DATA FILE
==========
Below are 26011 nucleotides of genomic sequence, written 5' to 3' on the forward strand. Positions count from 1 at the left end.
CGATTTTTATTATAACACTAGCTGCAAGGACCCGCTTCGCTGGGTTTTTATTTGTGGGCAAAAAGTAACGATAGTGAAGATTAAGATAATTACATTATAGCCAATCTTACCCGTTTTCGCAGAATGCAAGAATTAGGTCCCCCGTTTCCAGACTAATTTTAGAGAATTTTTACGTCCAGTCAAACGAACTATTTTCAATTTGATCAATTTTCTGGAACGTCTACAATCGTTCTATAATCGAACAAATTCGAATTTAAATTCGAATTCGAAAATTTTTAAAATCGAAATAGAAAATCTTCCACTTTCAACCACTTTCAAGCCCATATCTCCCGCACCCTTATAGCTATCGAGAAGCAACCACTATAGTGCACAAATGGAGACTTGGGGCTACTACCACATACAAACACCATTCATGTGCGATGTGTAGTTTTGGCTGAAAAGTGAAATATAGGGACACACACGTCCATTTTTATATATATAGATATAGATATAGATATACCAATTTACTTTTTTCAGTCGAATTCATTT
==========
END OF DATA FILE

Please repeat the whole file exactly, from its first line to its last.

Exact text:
Below are 26011 nucleotides of genomic sequence, written 5' to 3' on the forward strand. Positions count from 1 at the left end.
CGATTTTTATTATAACACTAGCTGCAAGGACCCGCTTCGCTGGGTTTTTATTTGTGGGCAAAAAGTAACGATAGTGAAGATTAAGATAATTACATTATAGCCAATCTTACCCGTTTTCGCAGAATGCAAGAATTAGGTCCCCCGTTTCCAGACTAATTTTAGAGAATTTTTACGTCCAGTCAAACGAACTATTTTCAATTTGATCAATTTTCTGGAACGTCTACAATCGTTCTATAATCGAACAAATTCGAATTTAAATTCGAATTCGAAAATTTTTAAAATCGAAATAGAAAATCTTCCACTTTCAACCACTTTCAAGCCCATATCTCCCGCACCCTTATAGCTATCGAGAAGCAACCACTATAGTGCACAAATGGAGACTTGGGGCTACTACCACATACAAACACCATTCATGTGCGATGTGTAGTTTTGGCTGAAAAGTGAAATATAGGGACACACACGTCCATTTTTATATATATAGATATAGATATAGATATACCAATTTACTTTTTTCAGTCGAATTCATTT